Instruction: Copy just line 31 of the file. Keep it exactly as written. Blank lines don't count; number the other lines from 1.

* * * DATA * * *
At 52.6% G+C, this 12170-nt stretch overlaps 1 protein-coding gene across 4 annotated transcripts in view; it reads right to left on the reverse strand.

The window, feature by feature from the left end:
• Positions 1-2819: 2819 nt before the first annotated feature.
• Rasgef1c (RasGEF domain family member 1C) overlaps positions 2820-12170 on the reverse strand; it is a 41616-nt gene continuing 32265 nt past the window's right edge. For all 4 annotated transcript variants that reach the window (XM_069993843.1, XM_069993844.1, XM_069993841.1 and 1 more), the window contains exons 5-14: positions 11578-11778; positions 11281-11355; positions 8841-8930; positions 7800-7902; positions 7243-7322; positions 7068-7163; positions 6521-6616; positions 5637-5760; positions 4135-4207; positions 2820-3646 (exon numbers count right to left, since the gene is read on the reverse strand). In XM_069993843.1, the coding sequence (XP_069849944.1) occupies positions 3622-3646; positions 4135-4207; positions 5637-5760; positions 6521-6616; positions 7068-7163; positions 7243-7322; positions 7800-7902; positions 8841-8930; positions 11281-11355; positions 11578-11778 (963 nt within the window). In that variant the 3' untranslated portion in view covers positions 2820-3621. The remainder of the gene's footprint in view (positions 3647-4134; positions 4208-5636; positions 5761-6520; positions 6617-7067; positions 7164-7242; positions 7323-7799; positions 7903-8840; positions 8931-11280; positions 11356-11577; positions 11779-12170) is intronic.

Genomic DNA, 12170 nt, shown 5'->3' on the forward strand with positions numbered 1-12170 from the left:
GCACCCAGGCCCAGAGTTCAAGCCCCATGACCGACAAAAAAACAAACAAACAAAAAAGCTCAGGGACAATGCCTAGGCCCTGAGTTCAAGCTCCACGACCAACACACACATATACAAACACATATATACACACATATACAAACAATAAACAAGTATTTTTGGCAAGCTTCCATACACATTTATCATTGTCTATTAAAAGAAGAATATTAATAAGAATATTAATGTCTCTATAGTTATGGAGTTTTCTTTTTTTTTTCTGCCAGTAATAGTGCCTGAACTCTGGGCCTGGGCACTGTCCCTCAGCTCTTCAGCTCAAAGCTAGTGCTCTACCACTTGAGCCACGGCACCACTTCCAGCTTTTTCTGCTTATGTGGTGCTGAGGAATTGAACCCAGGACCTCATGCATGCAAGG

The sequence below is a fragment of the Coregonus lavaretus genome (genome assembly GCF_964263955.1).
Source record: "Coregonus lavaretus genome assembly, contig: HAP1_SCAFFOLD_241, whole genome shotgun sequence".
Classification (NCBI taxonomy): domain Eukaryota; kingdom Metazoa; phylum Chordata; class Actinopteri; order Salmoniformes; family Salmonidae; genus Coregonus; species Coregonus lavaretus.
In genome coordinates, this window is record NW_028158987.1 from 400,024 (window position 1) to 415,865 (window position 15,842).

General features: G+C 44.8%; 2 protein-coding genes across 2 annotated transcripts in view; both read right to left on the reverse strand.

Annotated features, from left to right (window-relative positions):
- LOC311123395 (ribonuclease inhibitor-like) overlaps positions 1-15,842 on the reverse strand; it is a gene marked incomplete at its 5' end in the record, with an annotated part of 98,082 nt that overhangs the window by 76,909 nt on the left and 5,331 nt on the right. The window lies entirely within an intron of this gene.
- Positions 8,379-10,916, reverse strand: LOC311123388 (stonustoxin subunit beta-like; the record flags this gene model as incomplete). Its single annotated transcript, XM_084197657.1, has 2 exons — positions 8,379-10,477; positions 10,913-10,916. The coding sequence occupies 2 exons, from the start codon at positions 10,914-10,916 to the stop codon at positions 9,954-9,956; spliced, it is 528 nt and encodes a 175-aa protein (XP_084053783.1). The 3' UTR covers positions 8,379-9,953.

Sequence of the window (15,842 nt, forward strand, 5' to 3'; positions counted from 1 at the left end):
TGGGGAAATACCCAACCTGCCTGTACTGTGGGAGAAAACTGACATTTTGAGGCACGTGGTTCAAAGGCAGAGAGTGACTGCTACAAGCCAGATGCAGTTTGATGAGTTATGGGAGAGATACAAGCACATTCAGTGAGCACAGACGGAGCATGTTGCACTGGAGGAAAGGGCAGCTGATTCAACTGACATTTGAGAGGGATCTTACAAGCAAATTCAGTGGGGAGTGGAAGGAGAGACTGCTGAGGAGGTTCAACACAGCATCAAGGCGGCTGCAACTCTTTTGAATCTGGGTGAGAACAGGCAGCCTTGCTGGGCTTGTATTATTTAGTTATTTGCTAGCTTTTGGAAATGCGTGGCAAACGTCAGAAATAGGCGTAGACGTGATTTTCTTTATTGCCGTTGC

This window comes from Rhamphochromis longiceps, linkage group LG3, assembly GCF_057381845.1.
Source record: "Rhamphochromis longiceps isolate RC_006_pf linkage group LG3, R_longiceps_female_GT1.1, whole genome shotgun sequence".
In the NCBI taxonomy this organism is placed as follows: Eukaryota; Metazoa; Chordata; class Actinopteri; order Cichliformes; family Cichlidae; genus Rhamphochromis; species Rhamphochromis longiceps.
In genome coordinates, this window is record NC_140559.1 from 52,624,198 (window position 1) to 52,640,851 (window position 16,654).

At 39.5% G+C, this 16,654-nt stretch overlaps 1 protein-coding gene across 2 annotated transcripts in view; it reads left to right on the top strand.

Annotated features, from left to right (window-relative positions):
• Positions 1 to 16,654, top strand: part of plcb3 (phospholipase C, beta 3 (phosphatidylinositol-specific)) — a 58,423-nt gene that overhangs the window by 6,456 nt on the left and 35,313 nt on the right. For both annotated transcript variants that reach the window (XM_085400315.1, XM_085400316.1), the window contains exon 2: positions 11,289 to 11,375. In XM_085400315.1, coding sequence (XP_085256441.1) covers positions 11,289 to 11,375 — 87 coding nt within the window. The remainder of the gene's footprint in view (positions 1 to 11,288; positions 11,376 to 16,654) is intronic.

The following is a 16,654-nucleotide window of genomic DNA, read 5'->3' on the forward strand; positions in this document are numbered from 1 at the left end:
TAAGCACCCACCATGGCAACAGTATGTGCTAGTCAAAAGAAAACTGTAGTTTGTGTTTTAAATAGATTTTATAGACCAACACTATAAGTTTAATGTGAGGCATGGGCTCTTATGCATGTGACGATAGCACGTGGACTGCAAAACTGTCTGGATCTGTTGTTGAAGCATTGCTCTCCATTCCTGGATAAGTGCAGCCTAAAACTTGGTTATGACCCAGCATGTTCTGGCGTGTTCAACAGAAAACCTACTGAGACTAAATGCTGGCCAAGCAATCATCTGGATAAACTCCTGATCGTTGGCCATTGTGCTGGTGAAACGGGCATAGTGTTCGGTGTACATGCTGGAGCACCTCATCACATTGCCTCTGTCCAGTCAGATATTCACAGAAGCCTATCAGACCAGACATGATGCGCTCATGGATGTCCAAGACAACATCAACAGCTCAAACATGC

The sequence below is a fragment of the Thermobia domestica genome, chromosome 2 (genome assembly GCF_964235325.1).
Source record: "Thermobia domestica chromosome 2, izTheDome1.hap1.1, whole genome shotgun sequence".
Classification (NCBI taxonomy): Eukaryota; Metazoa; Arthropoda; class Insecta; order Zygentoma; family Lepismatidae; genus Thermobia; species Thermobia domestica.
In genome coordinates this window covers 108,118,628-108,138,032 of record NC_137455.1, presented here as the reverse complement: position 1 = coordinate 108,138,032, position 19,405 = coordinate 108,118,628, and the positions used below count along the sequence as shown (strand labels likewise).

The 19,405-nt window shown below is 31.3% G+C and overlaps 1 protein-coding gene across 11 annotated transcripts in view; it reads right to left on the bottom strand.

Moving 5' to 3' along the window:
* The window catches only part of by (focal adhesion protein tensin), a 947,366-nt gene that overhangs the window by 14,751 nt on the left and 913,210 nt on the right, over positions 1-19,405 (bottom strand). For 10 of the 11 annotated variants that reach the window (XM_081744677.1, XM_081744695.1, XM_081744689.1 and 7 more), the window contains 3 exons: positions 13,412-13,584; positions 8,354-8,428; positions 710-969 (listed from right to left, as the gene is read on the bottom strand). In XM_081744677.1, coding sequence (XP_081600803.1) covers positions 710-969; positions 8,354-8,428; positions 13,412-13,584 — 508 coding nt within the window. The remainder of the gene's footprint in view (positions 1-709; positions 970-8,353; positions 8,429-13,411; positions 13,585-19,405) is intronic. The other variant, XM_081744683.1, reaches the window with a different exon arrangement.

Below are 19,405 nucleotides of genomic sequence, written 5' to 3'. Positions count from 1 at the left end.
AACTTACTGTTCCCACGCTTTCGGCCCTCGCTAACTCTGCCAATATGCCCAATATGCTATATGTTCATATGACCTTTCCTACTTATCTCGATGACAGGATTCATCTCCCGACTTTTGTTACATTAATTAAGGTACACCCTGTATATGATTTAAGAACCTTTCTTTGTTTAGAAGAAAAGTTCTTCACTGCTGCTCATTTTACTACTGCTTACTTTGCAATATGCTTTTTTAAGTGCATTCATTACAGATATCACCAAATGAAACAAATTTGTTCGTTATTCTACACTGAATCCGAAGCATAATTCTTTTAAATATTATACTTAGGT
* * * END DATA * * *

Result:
Moving 5' to 3' along the window: